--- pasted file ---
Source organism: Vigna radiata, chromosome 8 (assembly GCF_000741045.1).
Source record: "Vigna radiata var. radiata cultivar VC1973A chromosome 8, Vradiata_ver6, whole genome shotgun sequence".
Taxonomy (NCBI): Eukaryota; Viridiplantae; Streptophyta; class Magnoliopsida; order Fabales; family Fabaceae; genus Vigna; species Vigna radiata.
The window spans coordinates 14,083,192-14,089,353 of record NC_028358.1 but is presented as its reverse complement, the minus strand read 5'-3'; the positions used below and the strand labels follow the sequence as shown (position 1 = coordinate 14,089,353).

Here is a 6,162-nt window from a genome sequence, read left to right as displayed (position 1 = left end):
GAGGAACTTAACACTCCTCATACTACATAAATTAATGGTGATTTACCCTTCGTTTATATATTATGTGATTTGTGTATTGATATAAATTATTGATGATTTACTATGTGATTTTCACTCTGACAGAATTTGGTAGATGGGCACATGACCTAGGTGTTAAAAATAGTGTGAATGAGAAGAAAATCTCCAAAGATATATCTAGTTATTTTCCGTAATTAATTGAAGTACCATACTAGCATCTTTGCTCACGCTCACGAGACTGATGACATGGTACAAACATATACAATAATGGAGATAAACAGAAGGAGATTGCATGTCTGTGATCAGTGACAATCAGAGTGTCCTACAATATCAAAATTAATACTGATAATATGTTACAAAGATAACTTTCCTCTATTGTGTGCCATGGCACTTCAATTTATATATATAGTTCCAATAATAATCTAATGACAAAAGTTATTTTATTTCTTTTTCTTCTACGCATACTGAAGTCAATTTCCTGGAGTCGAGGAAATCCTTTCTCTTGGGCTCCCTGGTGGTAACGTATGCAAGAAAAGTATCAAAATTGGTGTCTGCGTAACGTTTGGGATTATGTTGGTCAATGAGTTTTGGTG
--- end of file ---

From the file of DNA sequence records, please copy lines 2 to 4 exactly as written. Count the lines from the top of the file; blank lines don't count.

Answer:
Source record: "Vigna radiata var. radiata cultivar VC1973A chromosome 8, Vradiata_ver6, whole genome shotgun sequence".
Taxonomy (NCBI): Eukaryota; Viridiplantae; Streptophyta; class Magnoliopsida; order Fabales; family Fabaceae; genus Vigna; species Vigna radiata.
The window spans coordinates 14,083,192-14,089,353 of record NC_028358.1 but is presented as its reverse complement, the minus strand read 5'-3'; the positions used below and the strand labels follow the sequence as shown (position 1 = coordinate 14,089,353).